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As US pulls back in Iraq, lost urban footholds

Combat outposts – some 75 small bases credited with playing a crucial role in turning the tide of the war – are being shut down.

By Correspondent of The Christian Science Monitor / April 1, 2009

Sgt. Foist of the 1st Stryker Brigade Combat Team, 25th InfantryDivision,checked for threats while on patrol last week outside of Baquba in Diyala province, one of Iraq's most turbulent areas during the war.

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Baquba, Iraq

The cavernous, bland industrial building in the downtown of this central Iraqi city may not have been a glamorous home for the roughly 100 American soldiers based here. But when it closed in February, saying goodbye was bittersweet for US Army Capt. Terry Brown.

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Out here "you're able to share in the same daily struggles since you're out living with the community," he said, speaking at the outpost, which opened in June 2007. But "COP closures are not necessarily a bad thing. It will allow us to just step back and just watch the [Iraqi security forces]."

Credited with playing a crucial role in turning the tide of the war, the combat outposts (COPs) – located largely in Iraq's most turbulent areas – are now closing as US forces pull back to major bases ahead of a 2011 withdrawal. Since the beginning of February, the US has closed, returned, or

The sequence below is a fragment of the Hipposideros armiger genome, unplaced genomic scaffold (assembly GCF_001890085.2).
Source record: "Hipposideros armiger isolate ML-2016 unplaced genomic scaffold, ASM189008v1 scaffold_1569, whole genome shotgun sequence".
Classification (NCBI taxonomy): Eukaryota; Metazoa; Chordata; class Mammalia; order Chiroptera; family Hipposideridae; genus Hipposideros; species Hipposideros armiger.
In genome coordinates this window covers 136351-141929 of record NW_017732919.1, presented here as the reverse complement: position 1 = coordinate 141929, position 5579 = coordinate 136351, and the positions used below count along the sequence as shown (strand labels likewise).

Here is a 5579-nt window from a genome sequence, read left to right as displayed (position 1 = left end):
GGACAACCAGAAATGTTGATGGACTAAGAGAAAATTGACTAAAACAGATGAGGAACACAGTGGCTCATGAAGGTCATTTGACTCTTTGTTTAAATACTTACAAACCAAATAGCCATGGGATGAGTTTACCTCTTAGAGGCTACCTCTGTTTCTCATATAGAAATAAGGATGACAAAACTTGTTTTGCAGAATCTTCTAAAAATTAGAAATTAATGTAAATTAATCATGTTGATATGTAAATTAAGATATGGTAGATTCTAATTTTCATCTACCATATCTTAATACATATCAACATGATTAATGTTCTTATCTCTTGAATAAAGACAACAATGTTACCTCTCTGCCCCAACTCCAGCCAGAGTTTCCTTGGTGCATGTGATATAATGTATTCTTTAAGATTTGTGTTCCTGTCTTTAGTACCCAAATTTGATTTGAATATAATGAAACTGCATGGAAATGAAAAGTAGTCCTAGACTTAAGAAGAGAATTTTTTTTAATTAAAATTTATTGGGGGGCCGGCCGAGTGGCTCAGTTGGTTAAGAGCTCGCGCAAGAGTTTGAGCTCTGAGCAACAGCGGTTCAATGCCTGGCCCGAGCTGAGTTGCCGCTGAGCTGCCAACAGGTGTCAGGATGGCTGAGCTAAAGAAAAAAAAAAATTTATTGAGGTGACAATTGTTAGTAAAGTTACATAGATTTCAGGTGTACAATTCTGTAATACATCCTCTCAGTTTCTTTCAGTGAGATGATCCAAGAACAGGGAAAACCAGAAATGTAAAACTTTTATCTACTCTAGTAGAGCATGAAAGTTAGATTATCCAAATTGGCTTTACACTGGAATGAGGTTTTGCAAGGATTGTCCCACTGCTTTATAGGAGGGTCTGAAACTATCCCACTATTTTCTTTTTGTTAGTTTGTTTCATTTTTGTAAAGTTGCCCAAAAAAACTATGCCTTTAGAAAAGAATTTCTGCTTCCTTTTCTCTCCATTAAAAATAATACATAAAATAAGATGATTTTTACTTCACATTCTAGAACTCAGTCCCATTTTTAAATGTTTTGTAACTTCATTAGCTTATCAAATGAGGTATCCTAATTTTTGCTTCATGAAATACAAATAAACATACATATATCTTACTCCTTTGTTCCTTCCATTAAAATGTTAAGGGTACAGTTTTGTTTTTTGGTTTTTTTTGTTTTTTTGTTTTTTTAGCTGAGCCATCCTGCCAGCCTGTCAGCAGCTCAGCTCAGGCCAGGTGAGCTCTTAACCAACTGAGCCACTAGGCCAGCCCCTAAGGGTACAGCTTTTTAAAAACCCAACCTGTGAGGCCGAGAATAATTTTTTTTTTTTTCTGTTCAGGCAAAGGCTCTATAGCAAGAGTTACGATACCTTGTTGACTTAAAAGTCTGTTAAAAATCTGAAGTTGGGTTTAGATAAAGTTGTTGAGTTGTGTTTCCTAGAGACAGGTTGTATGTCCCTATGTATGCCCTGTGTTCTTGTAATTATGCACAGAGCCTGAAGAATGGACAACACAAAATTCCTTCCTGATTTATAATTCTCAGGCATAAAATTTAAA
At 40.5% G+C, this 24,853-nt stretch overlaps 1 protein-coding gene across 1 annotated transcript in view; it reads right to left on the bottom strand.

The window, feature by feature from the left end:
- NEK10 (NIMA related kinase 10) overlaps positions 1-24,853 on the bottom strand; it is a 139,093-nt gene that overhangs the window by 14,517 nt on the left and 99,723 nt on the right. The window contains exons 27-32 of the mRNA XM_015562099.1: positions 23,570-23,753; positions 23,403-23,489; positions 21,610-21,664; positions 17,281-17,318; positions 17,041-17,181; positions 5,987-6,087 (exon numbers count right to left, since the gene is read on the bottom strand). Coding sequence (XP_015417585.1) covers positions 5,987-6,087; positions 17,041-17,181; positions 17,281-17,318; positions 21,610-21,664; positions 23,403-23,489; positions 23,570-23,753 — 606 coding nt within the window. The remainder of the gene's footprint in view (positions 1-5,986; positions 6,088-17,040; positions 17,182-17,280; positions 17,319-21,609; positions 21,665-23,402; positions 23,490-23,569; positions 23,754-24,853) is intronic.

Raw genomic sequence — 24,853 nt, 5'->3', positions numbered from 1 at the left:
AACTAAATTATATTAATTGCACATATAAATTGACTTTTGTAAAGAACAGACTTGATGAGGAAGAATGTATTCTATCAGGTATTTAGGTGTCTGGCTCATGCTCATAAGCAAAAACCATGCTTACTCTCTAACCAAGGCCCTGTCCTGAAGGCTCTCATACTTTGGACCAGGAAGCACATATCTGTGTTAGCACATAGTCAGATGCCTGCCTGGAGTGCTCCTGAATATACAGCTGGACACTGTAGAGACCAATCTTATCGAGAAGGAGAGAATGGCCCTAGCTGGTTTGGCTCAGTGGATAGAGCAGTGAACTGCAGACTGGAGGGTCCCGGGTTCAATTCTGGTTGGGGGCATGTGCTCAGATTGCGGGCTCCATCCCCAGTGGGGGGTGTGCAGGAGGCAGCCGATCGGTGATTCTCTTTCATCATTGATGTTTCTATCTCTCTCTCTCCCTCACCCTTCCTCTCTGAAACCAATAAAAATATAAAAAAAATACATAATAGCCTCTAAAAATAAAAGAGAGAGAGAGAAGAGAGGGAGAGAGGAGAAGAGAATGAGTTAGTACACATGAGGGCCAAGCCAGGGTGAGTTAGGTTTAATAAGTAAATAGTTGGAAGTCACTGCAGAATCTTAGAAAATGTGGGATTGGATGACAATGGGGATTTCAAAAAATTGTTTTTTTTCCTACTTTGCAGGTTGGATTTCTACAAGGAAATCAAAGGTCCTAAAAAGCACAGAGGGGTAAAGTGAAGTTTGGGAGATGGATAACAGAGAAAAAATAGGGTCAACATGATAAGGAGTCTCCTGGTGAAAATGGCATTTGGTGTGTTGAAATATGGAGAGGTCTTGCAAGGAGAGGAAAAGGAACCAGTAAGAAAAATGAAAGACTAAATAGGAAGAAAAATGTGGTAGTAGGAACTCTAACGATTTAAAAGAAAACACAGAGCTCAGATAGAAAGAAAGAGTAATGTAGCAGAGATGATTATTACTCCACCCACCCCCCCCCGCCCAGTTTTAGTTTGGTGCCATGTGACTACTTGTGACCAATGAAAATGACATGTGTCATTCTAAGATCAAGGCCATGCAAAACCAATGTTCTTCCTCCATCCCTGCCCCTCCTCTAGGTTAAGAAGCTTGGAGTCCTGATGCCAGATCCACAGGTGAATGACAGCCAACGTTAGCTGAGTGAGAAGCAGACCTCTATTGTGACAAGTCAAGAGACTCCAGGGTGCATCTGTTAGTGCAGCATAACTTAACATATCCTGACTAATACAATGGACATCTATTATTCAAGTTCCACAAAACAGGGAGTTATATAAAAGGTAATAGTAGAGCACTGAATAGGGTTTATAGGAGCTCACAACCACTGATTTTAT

transitioned at least 11 outposts and joint security stations, small bases that housed both Iraqi and American forces. On Tuesday, the US military handed over one of the largest forward operating bases, FOB Rustamiyah, a seven-acre facility in southeast Baghdad.

While many US commanders lament the loss of the foothold within Iraqi communities that these outposts provided, among US soldiers the shift is largely seen as a positive move that will better facilitate handing over authority to the Iraqi military by reducing the presence of US troops and forcing locals to rely more on their own security forces. Still, as violence continues in Mosul and other parts of Iraq, there is concern about how the troubled regions will fair with a limited US presence.

"I wonder if there is now space for combatants to reassemble and move in," says Toby Dodge, an Iraq expert at the International Institute for Strategic Studies in London. "[Mosul] didn't benefit from the theatrics of the surge and it is still bubbling."

June 30 deadline to withdraw from cities

The closures come as part of the US-Iraq Status of Forces Agreement (SOFA), signed in late 2008, which stipulates the withdrawal of all US combat troops from major cities by June 30. As violence continues in Diyala and Mosul, however, US and Iraqi officials have indicated that some American forces may stay in the cities beyond the deadline.

Earlier this month, the US military showed the first signs of a drawdown when it announced plans to remove two combat brigades – about 12,000 soldiers – from Iraq in the next six months. The move will leave roughly 128,000 US servicemen and -women in Iraq. Additionally, within the next several months the final British combat brigade (about 4,000 soldiers) will leave the country.

By 2010 the number of US troops in Iraq is slated to drop to between 35,000 and 50,000 support and training troops, before the total pullout in December 2011.

Part of Petraeus's quick-response plan

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